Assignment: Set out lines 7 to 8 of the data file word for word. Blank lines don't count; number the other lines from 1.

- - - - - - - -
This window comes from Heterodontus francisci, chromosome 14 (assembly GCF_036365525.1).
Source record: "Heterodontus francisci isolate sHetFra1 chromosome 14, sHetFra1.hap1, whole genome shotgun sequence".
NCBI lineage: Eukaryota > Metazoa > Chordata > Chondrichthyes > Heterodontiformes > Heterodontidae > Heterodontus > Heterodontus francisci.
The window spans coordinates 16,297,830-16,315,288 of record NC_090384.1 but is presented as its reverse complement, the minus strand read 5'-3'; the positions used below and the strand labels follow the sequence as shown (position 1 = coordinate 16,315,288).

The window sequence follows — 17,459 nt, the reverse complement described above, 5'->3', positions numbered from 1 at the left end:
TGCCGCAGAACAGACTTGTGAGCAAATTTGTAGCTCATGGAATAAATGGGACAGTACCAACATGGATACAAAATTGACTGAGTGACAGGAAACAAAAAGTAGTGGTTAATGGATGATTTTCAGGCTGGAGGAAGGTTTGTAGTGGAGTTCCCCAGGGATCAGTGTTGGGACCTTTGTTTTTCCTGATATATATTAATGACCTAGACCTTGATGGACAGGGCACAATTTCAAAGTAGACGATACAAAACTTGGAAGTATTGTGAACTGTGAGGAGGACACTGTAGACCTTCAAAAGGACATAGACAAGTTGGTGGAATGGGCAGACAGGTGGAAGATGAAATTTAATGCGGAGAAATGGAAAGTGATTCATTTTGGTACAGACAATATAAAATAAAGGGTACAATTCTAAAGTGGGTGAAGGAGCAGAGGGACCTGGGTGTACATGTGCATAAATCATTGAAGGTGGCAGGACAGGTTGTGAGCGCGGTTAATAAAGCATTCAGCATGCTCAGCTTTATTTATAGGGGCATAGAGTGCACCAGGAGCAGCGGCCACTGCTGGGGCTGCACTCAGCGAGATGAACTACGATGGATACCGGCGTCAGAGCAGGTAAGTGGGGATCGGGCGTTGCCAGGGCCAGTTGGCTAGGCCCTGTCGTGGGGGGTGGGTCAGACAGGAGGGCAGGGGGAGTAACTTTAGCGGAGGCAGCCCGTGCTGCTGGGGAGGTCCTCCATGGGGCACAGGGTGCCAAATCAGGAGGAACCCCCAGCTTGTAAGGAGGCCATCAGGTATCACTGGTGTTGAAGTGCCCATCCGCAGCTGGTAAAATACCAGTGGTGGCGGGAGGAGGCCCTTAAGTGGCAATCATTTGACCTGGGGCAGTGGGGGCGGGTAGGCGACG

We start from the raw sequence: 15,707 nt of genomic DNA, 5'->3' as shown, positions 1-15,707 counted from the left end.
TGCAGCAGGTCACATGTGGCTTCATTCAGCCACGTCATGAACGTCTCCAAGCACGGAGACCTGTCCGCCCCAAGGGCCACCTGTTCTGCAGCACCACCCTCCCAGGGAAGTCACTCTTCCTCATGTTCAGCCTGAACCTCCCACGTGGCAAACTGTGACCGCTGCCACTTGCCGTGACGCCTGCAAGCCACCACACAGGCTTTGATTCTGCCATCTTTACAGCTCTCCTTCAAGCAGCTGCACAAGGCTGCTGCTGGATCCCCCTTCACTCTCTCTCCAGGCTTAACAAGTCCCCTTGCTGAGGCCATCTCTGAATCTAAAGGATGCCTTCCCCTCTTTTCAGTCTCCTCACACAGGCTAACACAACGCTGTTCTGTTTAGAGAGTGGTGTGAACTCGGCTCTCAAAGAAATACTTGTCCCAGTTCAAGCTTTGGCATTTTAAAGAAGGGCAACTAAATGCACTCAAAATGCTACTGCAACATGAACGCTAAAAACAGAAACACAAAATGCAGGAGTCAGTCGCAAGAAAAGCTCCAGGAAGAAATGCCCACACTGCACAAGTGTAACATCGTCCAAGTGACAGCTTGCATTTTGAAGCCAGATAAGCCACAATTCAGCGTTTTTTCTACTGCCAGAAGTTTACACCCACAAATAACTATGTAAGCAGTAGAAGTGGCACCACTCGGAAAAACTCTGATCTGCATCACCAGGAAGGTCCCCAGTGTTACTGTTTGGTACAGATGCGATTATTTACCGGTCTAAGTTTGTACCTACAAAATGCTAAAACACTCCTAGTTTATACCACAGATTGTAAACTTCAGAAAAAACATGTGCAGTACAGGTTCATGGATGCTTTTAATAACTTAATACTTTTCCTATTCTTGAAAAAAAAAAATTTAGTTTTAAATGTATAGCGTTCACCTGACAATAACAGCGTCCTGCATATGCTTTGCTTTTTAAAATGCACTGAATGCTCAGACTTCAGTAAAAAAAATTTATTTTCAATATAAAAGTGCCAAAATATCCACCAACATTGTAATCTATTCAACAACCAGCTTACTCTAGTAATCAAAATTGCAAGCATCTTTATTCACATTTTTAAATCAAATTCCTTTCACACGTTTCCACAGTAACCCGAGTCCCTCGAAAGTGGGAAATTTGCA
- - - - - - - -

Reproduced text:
We start from the raw sequence: 15,707 nt of genomic DNA, 5'->3' as shown, positions 1-15,707 counted from the left end.
TGCAGCAGGTCACATGTGGCTTCATTCAGCCACGTCATGAACGTCTCCAAGCACGGAGACCTGTCCGCCCCAAGGGCCACCTGTTCTGCAGCACCACCCTCCCAGGGAAGTCACTCTTCCTCATGTTCAGCCTGAACCTCCCACGTGGCAAACTGTGACCGCTGCCACTTGCCGTGACGCCTGCAAGCCACCACACAGGCTTTGATTCTGCCATCTTTACAGCTCTCCTTCAAGCAGCTGCACAAGGCTGCTGCTGGATCCCCCTTCACTCTCTCTCCAGGCTTAACAAGTCCCCTTGCTGAGGCCATCTCTGAATCTAAAGGATGCCTTCCCCTCTTTTCAGTCTCCTCACACAGGCTAACACAACGCTGTTCTGTTTAGAGAGTGGTGTGAACTCGGCTCTCAAAGAAATACTTGTCCCAGTTCAAGCTTTGGCATTTTAAAGAAGGGCAACTAAATGCACTCAAAATGCTACTGCAACATGAACGCTAAAAACAGAAACACAAAATGCAGGAGTCAGTCGCAAGAAAAGCTCCAGGAAGAAATGCCCACACTGCACAAGTGTAACATCGTCCAAGTGACAGCTTGCATTTTGAAGCCAGATAAGCCACAATTCAGCGTTTTTTCTACTGCCAGAAGTTTACACCCACAAATAACTATGTAAGCAGTAGAAGTGGCACCACTCGGAAAAACTCTGATCTGCATCACCAGGAAGGTCCCCAGTGTTACTGTTTGGTACAGATGCGATTATTTACCGGTCTAAGTTTGTACCTACAAAATGCTAAAACACTCCTAGTTTATACCACAGATTGTAAACTTCAGAAAAAACATGTGCAGTACAGGTTCATGGATGCTTTTAATAACTTAATACTTTTCCTATTCTTGAAAAAAAAAAATTTAGTTTTAAATGTATAGCGTTCACCTGACAATAACAGCGTCCTGCATATGCTTTGCTTTTTAAAATGCACTGAATGCTCAGACTTCAGTAAAAAAAATTTATTTTCAATATAAAAGTGCCAAAATATCCACCAACATTGTAATCTATTCAACAACCAGCTTACTCTAGTAATCAAAATTGCAAGCATCTTTATTCACATTTTTAAATCAAATTCCTTTCACACGTTTCCACAGTAACCCGAGTCCCTCGAAAGTGGGAAATTTGCA